Monday, December 28, 2015

Lockheed and Shipyard 2

Lockheed and Shipyard 2:  Designated as a Superfund site, Shipyard 2 as it came to be known, is an area that contributed to extensive asbestos exposure. Lockheed Shipbuilding and Construction Company owned and operated the shipyard from 1959 to 1987. During that time, Lockheed produced several important ships. Unfortunately, this also led to increased exposure to asbestos for many workers.


Lockheed and Shipyard 2:  History of Site


Shipyard 2 is located on Harbor Island on the Duwamish River in Seattle, Washington. At the time Lockheed purchased the site in 1959, there were already signs of asbestos contamination and that shipyard workers were suffering from long-term health consequences. A 1945 report from the Shipyard Safety Conference was known by then-owners Puget Sound Bridge and Dredge Company. This report detailed the health risk of asbestos exposure to shipyard workers. Even with this knowledge, asbestos use was continued as an insulator and mixing agent at the shipyard. Lockheed executives would later admit that the information within this report was never shared with workers.


Shipyard activities first began during World War II. During Lockheed’s ownership of the site, the company held several defense contracts. Throughout the 1960s, Lockheed produced Knox class frigates and seven platform dock ships, including the USS Denver and the USS Juneau. Additionally, workers at Shipyard 2 built Coast Guard icebreakers and submarine tenders in the 1970s. The activities of Lockheed at Shipyard 2 included ship berthing, repair, maintenance, and construction.


Following Lockheed’s discontinuance of operations in 1987, Shipyard 2 sat idle until the following year when the Port Authority of Seattle purchased it. Left behind was discarded asbestos and other potentially chemical contaminants. In March 2007, the U.S. Environmental Protection Agency (EPA) added Shipyard 2 to the Superfund National Priorities List and named the site “Lockheed West Seattle.” Lockheed (which merged with Martin Marietta in 1994, becoming Lockheed-Martin) continues to promise to fund studies and cleanup of the site. A work plan was proposed in 2010 and cleanup began in 2011. As of August 2013, the estimated cost of cleanup was $48.1 million.


Asbestos Danger


Asbestos becomes dangerous when it is damaged or disturbed, which releases microscopic fibers into the air. Breathing those fibers into the lungs, particularly over a long period of time, can lead to the development of serious health issues such as mesothelioma and asbestosis. Asbestos was extensively used during much of the twentieth century because it provided strength and fire-resistance to products. For these reasons, asbestos was often used in the production of ships, including ships built for the U.S. Navy. Asbestos was also extensively used in the construction of commercial, residential, and industrial buildings.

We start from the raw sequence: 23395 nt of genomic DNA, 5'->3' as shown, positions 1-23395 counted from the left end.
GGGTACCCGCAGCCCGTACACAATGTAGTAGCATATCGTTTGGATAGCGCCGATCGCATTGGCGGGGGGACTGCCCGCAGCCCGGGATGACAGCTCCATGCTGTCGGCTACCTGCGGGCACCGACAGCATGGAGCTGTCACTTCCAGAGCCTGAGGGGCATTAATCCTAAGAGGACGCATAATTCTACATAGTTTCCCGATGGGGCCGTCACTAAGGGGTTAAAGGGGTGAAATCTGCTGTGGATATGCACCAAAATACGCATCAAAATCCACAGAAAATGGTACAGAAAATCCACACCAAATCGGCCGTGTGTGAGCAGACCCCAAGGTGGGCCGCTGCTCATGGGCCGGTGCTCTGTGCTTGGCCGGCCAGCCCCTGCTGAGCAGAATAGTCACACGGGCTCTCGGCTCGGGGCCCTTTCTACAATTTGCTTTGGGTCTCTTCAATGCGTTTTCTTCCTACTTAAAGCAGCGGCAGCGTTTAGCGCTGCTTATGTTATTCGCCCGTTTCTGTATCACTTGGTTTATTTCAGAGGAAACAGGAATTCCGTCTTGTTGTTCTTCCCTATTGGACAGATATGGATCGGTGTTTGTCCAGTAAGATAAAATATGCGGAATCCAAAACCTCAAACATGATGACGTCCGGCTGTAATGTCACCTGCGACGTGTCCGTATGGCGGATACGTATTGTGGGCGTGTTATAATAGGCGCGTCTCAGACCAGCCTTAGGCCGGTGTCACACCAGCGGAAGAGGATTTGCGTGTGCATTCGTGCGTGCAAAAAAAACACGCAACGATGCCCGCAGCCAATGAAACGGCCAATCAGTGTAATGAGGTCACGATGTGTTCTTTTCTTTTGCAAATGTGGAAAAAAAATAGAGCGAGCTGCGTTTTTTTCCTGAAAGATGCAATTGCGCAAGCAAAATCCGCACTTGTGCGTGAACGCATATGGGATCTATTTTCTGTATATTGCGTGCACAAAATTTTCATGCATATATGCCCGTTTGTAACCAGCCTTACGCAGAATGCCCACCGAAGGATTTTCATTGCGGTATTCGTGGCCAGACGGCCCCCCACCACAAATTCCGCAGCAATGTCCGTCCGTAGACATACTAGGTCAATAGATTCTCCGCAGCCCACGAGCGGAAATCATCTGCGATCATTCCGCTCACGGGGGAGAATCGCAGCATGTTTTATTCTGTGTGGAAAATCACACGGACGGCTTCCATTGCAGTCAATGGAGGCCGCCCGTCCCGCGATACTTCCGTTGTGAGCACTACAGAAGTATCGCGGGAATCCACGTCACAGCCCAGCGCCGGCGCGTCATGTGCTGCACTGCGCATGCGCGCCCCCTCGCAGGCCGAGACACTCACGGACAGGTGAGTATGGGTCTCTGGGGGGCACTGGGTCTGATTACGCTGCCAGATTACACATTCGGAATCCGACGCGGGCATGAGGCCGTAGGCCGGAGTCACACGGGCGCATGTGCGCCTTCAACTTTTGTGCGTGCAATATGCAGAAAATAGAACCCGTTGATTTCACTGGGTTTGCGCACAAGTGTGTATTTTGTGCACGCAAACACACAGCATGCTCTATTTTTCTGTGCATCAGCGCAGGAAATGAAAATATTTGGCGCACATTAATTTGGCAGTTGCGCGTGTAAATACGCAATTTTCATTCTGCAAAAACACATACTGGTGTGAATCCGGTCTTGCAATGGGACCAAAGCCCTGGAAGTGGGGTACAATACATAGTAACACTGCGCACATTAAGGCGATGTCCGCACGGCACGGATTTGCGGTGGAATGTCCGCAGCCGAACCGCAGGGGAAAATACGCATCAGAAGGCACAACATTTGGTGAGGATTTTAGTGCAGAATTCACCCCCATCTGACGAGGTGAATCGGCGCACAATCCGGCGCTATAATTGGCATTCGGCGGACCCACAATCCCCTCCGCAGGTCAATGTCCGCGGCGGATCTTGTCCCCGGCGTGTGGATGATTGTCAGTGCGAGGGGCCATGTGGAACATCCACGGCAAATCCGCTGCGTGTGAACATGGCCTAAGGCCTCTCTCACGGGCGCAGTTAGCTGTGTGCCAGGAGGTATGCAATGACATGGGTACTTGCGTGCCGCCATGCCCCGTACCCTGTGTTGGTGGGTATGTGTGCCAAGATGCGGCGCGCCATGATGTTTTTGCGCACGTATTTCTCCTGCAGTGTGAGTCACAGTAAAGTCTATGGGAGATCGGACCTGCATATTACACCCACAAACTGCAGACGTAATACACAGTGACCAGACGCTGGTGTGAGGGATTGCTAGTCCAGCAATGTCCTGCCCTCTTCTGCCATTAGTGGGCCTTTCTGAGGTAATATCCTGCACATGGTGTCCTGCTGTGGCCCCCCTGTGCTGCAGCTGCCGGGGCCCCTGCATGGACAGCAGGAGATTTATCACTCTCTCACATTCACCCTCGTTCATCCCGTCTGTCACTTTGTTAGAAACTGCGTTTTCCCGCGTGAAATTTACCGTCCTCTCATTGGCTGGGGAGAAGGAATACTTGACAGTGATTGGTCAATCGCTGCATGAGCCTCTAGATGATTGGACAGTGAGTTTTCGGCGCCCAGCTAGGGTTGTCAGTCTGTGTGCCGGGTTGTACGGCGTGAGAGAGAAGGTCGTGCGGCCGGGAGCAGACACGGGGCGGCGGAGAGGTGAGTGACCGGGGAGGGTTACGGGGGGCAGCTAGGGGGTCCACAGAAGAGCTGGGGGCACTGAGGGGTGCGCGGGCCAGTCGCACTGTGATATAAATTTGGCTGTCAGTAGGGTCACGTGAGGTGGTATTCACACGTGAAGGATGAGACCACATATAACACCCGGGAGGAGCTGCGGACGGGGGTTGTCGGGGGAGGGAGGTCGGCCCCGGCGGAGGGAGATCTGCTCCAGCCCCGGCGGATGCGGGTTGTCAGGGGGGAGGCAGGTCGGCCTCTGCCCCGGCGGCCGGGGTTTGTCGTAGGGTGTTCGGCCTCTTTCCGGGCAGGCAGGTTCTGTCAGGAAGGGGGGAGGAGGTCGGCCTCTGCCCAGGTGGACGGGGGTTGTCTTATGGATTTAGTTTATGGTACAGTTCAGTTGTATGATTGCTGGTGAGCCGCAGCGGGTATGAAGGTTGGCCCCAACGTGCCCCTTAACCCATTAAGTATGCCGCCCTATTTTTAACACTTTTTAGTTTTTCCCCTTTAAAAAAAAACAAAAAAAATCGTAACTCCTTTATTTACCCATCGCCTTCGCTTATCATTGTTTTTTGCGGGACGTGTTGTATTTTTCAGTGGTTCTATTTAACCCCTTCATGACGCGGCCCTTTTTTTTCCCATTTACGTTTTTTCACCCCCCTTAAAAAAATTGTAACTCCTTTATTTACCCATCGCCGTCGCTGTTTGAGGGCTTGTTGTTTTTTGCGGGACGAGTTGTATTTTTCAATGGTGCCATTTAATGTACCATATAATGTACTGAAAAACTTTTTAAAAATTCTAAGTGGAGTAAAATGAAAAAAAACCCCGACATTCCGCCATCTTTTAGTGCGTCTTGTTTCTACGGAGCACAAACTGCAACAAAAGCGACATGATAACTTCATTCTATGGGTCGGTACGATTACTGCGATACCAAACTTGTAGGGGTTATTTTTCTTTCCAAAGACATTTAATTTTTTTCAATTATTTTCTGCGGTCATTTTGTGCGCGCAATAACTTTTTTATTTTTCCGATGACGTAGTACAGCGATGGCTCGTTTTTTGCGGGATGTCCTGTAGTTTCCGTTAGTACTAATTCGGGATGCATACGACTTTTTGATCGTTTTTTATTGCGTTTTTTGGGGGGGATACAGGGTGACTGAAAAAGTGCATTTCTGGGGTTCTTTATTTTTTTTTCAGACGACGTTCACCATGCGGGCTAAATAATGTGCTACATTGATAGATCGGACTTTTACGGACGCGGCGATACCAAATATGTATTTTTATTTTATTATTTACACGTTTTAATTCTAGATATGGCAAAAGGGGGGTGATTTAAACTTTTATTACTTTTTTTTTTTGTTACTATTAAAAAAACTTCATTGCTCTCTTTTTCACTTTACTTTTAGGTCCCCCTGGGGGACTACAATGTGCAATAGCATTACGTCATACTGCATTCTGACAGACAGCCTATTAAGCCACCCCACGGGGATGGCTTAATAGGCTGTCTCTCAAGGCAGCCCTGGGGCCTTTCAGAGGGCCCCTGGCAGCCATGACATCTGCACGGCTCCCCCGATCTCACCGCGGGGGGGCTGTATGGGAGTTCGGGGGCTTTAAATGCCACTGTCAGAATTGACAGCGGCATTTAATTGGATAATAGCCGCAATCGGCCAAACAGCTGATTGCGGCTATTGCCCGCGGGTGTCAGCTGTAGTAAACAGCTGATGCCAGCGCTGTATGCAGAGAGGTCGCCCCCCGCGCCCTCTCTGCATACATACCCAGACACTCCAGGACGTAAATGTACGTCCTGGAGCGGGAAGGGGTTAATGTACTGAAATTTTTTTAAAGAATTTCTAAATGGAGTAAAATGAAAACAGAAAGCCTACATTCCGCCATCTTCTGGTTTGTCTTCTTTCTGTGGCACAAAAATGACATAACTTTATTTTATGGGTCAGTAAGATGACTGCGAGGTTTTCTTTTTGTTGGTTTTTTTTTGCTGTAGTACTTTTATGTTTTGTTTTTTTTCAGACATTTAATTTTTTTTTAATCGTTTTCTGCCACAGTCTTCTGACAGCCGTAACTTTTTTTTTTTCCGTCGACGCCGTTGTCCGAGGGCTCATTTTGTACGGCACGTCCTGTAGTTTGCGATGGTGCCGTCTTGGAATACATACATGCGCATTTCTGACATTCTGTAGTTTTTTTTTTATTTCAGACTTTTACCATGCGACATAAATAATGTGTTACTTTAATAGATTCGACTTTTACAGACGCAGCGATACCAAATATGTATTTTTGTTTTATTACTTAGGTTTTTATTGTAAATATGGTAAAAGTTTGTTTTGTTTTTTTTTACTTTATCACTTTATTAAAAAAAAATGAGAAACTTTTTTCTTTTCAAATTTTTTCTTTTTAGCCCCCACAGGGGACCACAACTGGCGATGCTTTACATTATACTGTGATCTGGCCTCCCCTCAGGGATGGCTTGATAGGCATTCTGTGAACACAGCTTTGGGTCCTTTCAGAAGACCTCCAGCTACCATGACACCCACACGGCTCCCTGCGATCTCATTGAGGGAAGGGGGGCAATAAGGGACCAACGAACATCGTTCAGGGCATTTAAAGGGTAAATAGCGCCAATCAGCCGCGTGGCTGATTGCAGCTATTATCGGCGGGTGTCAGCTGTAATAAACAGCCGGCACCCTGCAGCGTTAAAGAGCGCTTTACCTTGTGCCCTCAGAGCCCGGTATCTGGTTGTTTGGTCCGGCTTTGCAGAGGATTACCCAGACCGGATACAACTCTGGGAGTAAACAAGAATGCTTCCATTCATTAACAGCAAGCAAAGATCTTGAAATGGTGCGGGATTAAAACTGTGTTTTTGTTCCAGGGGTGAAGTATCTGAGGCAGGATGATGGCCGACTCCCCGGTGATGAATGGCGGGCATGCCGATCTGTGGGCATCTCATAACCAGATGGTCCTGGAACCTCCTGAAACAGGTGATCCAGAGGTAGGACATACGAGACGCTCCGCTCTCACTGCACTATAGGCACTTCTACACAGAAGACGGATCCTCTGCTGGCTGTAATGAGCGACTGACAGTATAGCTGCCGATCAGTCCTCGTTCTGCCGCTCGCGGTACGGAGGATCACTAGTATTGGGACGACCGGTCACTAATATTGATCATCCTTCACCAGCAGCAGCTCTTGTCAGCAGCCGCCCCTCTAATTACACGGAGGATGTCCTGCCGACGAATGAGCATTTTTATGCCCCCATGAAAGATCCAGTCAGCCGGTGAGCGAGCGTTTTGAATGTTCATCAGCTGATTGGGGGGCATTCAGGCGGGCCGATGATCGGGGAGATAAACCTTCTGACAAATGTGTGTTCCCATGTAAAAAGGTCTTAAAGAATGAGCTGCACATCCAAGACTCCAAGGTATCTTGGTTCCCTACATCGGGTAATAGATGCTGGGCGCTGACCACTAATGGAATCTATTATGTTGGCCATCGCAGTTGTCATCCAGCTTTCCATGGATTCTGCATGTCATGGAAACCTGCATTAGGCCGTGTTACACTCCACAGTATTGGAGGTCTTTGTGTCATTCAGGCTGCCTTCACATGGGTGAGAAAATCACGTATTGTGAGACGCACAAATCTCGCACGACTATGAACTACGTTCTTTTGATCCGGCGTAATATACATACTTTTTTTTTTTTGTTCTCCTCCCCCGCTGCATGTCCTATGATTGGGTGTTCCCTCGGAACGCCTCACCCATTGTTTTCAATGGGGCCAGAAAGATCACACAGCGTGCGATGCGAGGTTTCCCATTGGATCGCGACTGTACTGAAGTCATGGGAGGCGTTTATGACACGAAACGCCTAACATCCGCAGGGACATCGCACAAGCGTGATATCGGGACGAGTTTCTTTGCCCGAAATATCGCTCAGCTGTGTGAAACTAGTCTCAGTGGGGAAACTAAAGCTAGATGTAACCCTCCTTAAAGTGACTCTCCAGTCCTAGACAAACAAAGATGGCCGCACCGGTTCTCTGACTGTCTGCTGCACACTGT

Compassionate Help


Exposure to asbestos can lead to significant health complications, which often result in large medical costs. In some cases, it may be possible to recover damage awards against those responsible for your exposure. For more information related to asbestos-related claims, contact an experienced attorney today. At the Throneberry Law Group, we understand how difficult it is for victims of asbestos exposure and would be proud to use our knowledge to help.


 



Lockheed and Shipyard 2

Friday, December 18, 2015

National Gypsum Company

The National Gypsum Company (NGC) made extensive use of asbestos in its products beginning with its founding in 1925 and not ending until 1970. This over four decades of use caused widespread exposure to asbestos fibers that eventually led to many lawsuits being filed against NGC. This would lead to the company filing for bankruptcy and forming an asbestos settlement trust fund.


History of NGC


NGC is still in business today, with its headquarters in Charlotte, North Carolina. NGC was originally formed to produce light, flexible wallboard products. The company began including a gold bond certificate with its products promising to pay $5,000 to anyone who could prove another company’s wallboard was lighter and stronger. This marketing campaign became so successful NGC acquired a trademark on “Gold Bond.” The company began expanding the Gold Bond product line to other products, including plaster, acoustical tile, and rock wool, among numerous others. Many of these products contained asbestos.